The Catacombs The Continuity Guide
by Martin Willey

17 Planets

In addition to NASA photographs of the Moon, several NASA photographs of Earth were used to represent alien planets. Thanks to Marcus Lindroos for identification and composite images.

NASA image of Earth

Taken by the crew of Apollo 11, 16th July 1969, about 10,000 nautical miles from Earth. Portions of North and Central America are visible under swirling clouds.

Planet D Sunim

A blue monochrome version of this shot is used as Planet D in Brian The Brain and Sunim in Matter Of Balance.

NASA image of Earth

Taken by the crew of Apollo 11 during its translunar insertion on 16th July 1969, about 98,000 nautical miles from Earth. Africa can be seen, with parts of Europe and Asia.

New Earth Luton

A blue monochrome version is used as New Earth in New Adam, New Eve and Luton in Rules Of Luton.


The Earth in this shot in Breakaway is the same Apollo 11 photograph. Earth is low over the lunar horizon and the north pole is at the bottom; therefore, Moonbase Alpha must be located near the lunar south pole.

NASA image of Earth

View of the Earth as seen by the Apollo 17 crew travelling toward the moon. This translunar coast photograph extends from the Mediterranean Sea area to the Antarctica south polar ice cap. This is the first time the Apollo trajectory made it possible to photograph the south polar ice cap. Note the heavy cloud cover in the southern hemisphere. Almost the entire coastline of Africa is clearly visible. The Arabian Peninsula can be seen at the north-eastern edge of Africa. The large island off the coast of Africa is Madagascar. The Asian mainland is on the horizon toward the north-east.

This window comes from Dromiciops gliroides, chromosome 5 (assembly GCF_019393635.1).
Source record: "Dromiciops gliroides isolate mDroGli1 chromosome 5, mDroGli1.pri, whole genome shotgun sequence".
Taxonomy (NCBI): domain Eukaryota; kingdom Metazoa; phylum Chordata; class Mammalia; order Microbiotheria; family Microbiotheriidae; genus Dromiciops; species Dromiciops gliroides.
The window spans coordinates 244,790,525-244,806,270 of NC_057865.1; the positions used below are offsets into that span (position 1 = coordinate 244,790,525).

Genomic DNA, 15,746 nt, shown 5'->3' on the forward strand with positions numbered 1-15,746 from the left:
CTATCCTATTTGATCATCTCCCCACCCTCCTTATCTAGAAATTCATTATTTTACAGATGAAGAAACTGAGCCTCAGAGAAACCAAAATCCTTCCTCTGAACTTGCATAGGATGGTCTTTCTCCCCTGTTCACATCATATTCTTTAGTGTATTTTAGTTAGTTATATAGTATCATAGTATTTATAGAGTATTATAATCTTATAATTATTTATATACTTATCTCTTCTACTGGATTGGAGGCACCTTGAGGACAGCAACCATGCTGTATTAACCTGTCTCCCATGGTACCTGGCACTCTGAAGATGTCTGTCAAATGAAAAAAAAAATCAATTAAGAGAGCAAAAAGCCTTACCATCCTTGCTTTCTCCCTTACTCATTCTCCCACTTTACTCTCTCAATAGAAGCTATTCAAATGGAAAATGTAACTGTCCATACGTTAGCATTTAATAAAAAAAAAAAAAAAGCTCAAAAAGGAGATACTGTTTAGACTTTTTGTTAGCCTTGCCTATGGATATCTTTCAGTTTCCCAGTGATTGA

Dragon's Domain Devil's Planet-Ellna- looking very Earth like

Used in the Space News titles in Dragon's Domain. A reversed and rotated version is seen as Ellna in the first shot in Devil's Planet. Also as the planet in Immunity Syndrome.

The Immunity Syndrome
ATS view of Earth

The ATS-3 satellite (launched 10 November, 1967) took the first full-disk, colour images of the Earth from space. This image shows South America from a distance of 36,000km.

Breakaway Breakaway

Used in Breakaway. The photograph (tilted 85 degrees to the left) rotates into view above Moonbase Alpha as the waste dumps explode below the horizon. The photograph is used again later in the episode, as the Moon is receding from Earth.

Another Time Another Place Interestingly, most of the scenes in Breakaway feature a matte painting of Earth rather actual space images. The same painting (clearly inspired by the ATS-3 image above) was also used in Another Time, Another Place

In Breakaway, different portions of the painting were darkened in different scenes to simulate diurnal phases. The opening shot of Koenig's Eagle features a mirrored image of a waxing gibbous Earth (here inverted for clarity)


Breakaway. Most of the views of Earth from Moonbase features the same painting, now tilted ~145 degrees to the left. The Earth is now in the waning crescent phase, as seen from the lunar southern hemisphere.


The same angle was retained for the scenes of the Moon breaking away, but a slightly bigger portion of Earth is now visible...


Intriguingly, the final "Breakaway" scene of Earth receding from the Moon features yet another different illumination angle although only a few minutes of lunar time have elapsed!

The Full Circle The Full Circle The Full Circle
NASA photo AS16-118-18885

Retha in The Full Circle is a painting based on (or painted over) a NASA photograph. It was taken from Apollo 16 on 16 April, 1972, showing the US and Mexico below extensive cloud cover. In the Space: 1999 version, additional ribbons of cloud obscure the landmass. Notice the distinctive circular cloud feature over the north Pacific is identical in both the NASA photo and the Space 1999 version. Thanks to Paul White.


The same picture of Retha appears as "Earth" in Bringers of Wonder part 2. Perhaps the malevolent aliens have probed Carter's mind, creating a mirage from his memories of a previous encounter with a lush habitable planet...

A comparison of the two photos

The NASA photo and the Space: 1999 version side by side (montage by Marcus Lindroos).

Contents copyright Martin Willey